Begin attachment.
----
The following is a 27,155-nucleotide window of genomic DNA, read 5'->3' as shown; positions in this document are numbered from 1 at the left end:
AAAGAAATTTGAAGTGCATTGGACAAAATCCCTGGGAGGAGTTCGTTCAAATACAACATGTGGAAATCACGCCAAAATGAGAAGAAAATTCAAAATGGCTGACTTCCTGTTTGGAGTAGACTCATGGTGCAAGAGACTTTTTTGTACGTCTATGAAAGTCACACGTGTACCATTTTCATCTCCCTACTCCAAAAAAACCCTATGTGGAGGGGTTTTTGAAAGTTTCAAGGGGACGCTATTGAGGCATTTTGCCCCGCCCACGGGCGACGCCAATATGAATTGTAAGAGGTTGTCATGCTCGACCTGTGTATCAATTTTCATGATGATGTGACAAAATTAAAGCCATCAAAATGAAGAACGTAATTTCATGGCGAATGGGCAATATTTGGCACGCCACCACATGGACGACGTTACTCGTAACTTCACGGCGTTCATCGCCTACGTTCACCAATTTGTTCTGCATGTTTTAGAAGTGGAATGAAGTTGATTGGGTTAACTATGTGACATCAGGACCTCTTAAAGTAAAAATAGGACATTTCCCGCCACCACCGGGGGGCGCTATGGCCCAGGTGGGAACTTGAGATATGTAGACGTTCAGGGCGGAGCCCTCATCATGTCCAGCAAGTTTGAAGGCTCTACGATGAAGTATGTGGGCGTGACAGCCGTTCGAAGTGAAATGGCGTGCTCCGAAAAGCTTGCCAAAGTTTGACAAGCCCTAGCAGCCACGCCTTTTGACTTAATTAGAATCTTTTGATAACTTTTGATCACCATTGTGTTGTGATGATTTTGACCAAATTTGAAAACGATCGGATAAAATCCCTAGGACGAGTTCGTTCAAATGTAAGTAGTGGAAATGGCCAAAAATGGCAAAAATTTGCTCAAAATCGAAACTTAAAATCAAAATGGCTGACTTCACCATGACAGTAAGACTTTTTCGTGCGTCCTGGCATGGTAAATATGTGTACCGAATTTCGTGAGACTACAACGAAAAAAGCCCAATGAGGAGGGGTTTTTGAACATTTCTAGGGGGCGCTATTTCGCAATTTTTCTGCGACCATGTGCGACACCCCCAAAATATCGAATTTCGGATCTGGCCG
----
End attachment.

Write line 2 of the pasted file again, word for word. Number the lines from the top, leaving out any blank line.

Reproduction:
AAAGAAATTTGAAGTGCATTGGACAAAATCCCTGGGAGGAGTTCGTTCAAATACAACATGTGGAAATCACGCCAAAATGAGAAGAAAATTCAAAATGGCTGACTTCCTGTTTGGAGTAGACTCATGGTGCAAGAGACTTTTTTGTACGTCTATGAAAGTCACACGTGTACCATTTTCATCTCCCTACTCCAAAAAAACCCTATGTGGAGGGGTTTTTGAAAGTTTCAAGGGGACGCTATTGAGGCATTTTGCCCCGCCCACGGGCGACGCCAATATGAATTGTAAGAGGTTGTCATGCTCGACCTGTGTATCAATTTTCATGATGATGTGACAAAATTAAAGCCATCAAAATGAAGAACGTAATTTCATGGCGAATGGGCAATATTTGGCACGCCACCACATGGACGACGTTACTCGTAACTTCACGGCGTTCATCGCCTACGTTCACCAATTTGTTCTGCATGTTTTAGAAGTGGAATGAAGTTGATTGGGTTAACTATGTGACATCAGGACCTCTTAAAGTAAAAATAGGACATTTCCCGCCACCACCGGGGGGCGCTATGGCCCAGGTGGGAACTTGAGATATGTAGACGTTCAGGGCGGAGCCCTCATCATGTCCAGCAAGTTTGAAGGCTCTACGATGAAGTATGTGGGCGTGACAGCCGTTCGAAGTGAAATGGCGTGCTCCGAAAAGCTTGCCAAAGTTTGACAAGCCCTAGCAGCCACGCCTTTTGACTTAATTAGAATCTTTTGATAACTTTTGATCACCATTGTGTTGTGATGATTTTGACCAAATTTGAAAACGATCGGATAAAATCCCTAGGACGAGTTCGTTCAAATGTAAGTAGTGGAAATGGCCAAAAATGGCAAAAATTTGCTCAAAATCGAAACTTAAAATCAAAATGGCTGACTTCACCATGACAGTAAGACTTTTTCGTGCGTCCTGGCATGGTAAATATGTGTACCGAATTTCGTGAGACTACAACGAAAAAAGCCCAATGAGGAGGGGTTTTTGAACATTTCTAGGGGGCGCTATTTCGCAATTTTTCTGCGACCATGTGCGACACCCCCAAAATATCGAATTTCGGATCTGGCCG